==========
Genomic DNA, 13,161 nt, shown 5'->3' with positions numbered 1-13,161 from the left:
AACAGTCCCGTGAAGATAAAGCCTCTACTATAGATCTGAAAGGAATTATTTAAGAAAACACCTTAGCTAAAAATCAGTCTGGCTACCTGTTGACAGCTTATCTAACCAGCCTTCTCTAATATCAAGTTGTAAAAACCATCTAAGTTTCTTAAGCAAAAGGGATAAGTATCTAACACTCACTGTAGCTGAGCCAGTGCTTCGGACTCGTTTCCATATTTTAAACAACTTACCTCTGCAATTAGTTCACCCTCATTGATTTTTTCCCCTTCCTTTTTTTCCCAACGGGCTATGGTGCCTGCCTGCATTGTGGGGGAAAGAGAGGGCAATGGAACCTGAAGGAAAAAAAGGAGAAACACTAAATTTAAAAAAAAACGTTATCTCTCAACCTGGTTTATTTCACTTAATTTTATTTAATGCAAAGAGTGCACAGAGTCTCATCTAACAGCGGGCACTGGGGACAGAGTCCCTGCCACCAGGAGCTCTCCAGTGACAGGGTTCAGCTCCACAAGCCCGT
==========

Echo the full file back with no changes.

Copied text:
Genomic DNA, 13,161 nt, shown 5'->3' with positions numbered 1-13,161 from the left:
AACAGTCCCGTGAAGATAAAGCCTCTACTATAGATCTGAAAGGAATTATTTAAGAAAACACCTTAGCTAAAAATCAGTCTGGCTACCTGTTGACAGCTTATCTAACCAGCCTTCTCTAATATCAAGTTGTAAAAACCATCTAAGTTTCTTAAGCAAAAGGGATAAGTATCTAACACTCACTGTAGCTGAGCCAGTGCTTCGGACTCGTTTCCATATTTTAAACAACTTACCTCTGCAATTAGTTCACCCTCATTGATTTTTTCCCCTTCCTTTTTTTCCCAACGGGCTATGGTGCCTGCCTGCATTGTGGGGGAAAGAGAGGGCAATGGAACCTGAAGGAAAAAAAGGAGAAACACTAAATTTAAAAAAAAACGTTATCTCTCAACCTGGTTTATTTCACTTAATTTTATTTAATGCAAAGAGTGCACAGAGTCTCATCTAACAGCGGGCACTGGGGACAGAGTCCCTGCCACCAGGAGCTCTCCAGTGACAGGGTTCAGCTCCACAAGCCCGT